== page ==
Last two days of November were spent in the city of Hyderabad. I had been to the city twice earlier but never really went around to explore it. So when the wonderful team at Park Hyatt, Hyderabad invited me to fly down and experience the city with them, I said a big yes. While I will share a detailed experience of my stay at Park Hyatt later this week, I want to first take you to one of the oldest and the most popular bakery of Hyderabad- Nimrah.
At around 10 in the morning, we walked pass Charminar and entered this old, very traditional and simple Nimrah Bakery. We were welcomed by the aroma of freshly baked cookies and the very warm owner- Aslam. We made our way to the other end of the small but extremely busy bakery and within a few minutes of us being there, I was impressed by Aslam’s fluent English and his excitement to show us around.
Nimrah was established in 1993 by his father Abood Bin Aslam al Katheri. The bakery has been city’s favourite for decades. They open for business every day at 4am and start by serving puffs, that are very reasonably priced like the other things at the bakery. Aslam proudly told us about the large crowds that flock to Nimrah as soon as they open doors. They start bringing out their popular cookies at around 6am.
Nimrah is known for it’s iconic Osmania biscuits. A local I later met told me that it is Nimrah that has actually popularised the Osmania biscuits, that most people now relate Hyderabad to. They’re named after the last ruler of Hyderabad – Mir Osman Ali Khan.
The counter of the bakery was lined with trays and trays full of different varieties of cookies- 19 varieties to be specific. I first reached out for the Osmania biscuits, hoping they’d live up to the hype that my Hyderabadi friends had created. The warm, extremely flaky, sweet and salty cookies almost melted in my mouth. Aslam, very enthusiastically, made me try almost all the cookies straight out of the baking trays and eagerly waited for my reaction as I bit into them. I loved the pistachio cookies with the silver leaf and also the oat and coconut ones. What I loved more was Aslam’s passion for the cookies that his team whips up with so much love.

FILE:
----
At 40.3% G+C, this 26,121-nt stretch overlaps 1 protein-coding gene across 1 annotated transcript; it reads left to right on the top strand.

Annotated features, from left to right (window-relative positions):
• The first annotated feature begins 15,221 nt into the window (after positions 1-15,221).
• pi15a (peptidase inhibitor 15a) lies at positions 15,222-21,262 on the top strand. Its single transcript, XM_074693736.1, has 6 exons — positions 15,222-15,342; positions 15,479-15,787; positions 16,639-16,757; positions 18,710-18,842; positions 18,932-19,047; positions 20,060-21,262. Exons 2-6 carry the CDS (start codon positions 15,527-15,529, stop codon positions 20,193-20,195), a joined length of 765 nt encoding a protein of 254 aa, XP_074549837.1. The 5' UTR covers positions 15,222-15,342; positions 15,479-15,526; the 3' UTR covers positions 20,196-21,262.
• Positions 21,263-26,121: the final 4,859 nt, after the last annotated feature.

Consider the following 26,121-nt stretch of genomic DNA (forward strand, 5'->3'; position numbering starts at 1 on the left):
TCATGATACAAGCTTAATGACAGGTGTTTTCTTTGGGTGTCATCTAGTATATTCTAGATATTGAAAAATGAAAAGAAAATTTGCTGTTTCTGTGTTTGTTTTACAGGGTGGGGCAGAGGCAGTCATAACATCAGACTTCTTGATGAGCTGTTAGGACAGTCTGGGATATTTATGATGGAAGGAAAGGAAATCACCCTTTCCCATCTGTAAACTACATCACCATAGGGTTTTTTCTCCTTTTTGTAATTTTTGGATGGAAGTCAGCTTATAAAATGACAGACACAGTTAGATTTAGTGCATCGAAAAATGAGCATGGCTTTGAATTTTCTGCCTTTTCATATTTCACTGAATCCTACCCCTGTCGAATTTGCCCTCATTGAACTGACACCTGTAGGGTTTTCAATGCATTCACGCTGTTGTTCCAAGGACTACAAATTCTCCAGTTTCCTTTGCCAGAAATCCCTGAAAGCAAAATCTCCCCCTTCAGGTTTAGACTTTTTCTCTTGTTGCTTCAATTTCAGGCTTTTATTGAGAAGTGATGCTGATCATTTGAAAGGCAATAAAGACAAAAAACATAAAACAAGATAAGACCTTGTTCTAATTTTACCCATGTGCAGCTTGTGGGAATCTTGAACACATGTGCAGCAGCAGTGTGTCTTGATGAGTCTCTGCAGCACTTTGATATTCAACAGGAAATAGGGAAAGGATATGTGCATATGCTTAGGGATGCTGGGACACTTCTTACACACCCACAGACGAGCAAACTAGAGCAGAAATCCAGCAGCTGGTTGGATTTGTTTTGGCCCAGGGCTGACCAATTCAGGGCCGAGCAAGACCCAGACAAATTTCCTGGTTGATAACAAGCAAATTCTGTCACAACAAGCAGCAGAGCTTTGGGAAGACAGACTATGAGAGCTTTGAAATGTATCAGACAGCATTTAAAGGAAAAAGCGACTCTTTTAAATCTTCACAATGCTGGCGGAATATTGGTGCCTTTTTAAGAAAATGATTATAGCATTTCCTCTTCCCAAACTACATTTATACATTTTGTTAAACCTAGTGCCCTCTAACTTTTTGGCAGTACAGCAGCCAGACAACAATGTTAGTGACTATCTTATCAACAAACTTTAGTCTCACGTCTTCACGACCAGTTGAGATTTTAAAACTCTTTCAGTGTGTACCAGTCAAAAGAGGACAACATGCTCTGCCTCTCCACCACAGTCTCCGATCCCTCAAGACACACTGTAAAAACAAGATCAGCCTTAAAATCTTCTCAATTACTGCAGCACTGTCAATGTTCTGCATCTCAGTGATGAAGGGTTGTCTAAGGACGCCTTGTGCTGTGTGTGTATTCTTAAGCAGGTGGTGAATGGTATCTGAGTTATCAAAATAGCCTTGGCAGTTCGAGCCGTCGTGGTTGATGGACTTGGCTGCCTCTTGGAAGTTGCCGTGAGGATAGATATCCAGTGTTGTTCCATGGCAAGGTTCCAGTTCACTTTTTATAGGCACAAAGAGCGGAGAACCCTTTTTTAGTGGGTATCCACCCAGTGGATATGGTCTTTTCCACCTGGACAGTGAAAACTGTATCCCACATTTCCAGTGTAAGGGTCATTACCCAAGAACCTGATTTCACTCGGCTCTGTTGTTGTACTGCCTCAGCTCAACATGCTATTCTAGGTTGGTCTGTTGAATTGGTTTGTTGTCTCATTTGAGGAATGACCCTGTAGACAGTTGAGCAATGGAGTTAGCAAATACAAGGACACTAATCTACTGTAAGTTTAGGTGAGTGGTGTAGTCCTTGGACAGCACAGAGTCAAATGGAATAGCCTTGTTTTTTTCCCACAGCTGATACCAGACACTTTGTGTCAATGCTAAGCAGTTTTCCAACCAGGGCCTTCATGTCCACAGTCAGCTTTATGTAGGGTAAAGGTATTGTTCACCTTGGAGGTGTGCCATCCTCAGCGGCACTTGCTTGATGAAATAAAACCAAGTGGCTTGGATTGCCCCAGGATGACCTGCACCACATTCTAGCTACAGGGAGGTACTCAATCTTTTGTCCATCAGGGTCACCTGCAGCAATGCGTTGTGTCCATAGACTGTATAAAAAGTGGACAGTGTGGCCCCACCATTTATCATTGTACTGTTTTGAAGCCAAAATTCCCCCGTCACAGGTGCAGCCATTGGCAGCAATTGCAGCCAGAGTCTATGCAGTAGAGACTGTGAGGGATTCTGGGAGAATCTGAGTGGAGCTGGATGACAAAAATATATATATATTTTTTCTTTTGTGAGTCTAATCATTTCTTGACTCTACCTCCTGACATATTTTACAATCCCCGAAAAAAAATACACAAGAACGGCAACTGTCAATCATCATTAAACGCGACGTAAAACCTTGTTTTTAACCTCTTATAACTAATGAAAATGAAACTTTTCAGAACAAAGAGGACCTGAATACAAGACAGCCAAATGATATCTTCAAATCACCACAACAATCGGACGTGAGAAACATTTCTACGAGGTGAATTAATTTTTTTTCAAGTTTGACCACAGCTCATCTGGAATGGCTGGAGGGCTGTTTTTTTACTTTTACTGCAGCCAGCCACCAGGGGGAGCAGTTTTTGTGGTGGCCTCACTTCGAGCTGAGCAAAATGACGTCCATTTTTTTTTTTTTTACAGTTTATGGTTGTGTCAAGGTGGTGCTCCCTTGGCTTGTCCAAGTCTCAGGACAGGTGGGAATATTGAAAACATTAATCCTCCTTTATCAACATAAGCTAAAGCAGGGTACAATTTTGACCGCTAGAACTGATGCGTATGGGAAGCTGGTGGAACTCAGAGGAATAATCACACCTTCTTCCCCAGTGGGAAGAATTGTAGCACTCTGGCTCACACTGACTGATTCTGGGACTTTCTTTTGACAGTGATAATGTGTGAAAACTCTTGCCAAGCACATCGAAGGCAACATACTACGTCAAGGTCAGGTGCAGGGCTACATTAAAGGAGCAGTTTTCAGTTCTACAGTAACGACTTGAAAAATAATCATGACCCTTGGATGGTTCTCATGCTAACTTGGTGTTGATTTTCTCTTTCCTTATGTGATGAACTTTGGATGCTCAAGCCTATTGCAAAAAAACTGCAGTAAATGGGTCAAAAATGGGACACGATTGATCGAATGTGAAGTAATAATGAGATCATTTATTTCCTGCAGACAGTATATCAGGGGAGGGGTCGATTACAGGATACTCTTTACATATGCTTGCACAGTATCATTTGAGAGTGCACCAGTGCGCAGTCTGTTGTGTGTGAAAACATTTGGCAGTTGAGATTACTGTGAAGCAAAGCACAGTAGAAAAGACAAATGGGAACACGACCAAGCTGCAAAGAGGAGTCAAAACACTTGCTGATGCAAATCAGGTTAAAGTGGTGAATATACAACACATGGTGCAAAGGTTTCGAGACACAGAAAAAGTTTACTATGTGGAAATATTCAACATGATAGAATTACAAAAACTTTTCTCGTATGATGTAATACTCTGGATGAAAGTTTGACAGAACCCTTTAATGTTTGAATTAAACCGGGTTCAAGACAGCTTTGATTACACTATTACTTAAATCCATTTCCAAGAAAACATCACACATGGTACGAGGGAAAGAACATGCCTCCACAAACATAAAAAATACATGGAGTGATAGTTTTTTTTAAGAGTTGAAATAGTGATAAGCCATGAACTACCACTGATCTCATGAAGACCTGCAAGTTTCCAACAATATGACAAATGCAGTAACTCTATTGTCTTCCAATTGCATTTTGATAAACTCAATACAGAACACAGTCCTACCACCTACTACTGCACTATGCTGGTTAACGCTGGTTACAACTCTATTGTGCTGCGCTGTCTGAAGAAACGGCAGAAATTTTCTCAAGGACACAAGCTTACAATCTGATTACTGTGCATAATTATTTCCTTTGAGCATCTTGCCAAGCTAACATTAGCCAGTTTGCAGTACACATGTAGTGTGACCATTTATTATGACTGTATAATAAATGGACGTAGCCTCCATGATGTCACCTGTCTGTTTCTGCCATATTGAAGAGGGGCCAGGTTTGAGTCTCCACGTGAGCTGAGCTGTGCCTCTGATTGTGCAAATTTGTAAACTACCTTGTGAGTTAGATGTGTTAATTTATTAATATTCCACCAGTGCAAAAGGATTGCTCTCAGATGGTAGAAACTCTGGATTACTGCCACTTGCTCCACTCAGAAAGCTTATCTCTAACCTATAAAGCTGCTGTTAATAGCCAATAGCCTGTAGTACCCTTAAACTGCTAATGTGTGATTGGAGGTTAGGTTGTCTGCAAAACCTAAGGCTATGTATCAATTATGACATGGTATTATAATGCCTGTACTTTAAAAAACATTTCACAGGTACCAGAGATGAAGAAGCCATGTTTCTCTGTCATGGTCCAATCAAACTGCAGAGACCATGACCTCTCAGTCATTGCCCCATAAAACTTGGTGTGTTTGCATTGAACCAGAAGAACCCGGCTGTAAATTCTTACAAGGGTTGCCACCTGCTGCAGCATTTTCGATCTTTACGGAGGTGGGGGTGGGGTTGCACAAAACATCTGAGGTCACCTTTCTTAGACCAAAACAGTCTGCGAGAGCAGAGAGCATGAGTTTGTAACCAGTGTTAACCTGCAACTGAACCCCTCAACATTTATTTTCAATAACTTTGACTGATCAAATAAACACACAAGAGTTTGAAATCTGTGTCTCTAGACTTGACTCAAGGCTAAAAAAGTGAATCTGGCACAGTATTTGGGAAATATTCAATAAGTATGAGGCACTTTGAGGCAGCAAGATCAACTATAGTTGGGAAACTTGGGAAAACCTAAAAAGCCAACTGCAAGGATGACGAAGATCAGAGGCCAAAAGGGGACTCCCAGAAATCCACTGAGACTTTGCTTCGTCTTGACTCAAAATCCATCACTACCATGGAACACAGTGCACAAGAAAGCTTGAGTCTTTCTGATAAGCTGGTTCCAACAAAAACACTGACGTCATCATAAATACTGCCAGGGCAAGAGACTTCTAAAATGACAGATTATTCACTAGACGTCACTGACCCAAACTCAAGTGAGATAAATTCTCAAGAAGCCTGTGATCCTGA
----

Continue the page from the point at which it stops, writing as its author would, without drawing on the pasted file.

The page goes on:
Aslam then very kindly guided us into the kitchen that churns out thousands of cookies every single day. He told me that I was the second person he has ever opened his kitchen for. Before me, it was only for a BBC documentary that Aslam let outsiders into the kitchen. I was more than excited to see what goes into making Nimrah the success story that it is. When I asked Aslam, what he thinks the secret to his success is, his face lit up. He hurriedly gathered his team around and pointing at them, he said- this is the reason for our growth. He introduced everyone in his team and it turned out most of them have been working at Nimrah for over 10 years. Aslam told me that their accommodation, food and health check ups are taken care of. The fact that Aslam treats them as his team members is probably what has kept them loyal to the bakery for decades.
The kitchen was small and old but very neat and meticulously organised. Hundreds of trays carrying thousands of cookies were stacked against the walls. The oven was a traditional stone oven where new batches of un-baked cookies are popped in every 30 minutes. Large quantities of ghee is first whipped up in huge stand mixers. Then goes in the flour, the sugar and condensed milk. Aslam pointed out that all the cookies they make are egg-less. To see over 70 people work day in and day out with basic technology and ingredients to serve thousands of people every day and do it so well was fascinating. Before we said bye, Aslam made us try their Irani chai and got me to sign his guest book that boasts of signatures of some very popular people from all around the world.
Their cookies, no doubt, are delicious but what really makes them special for me is that they’re made with so much love and care. That, I think, is what has made Nimrah and it’s Osmania cookies so popular.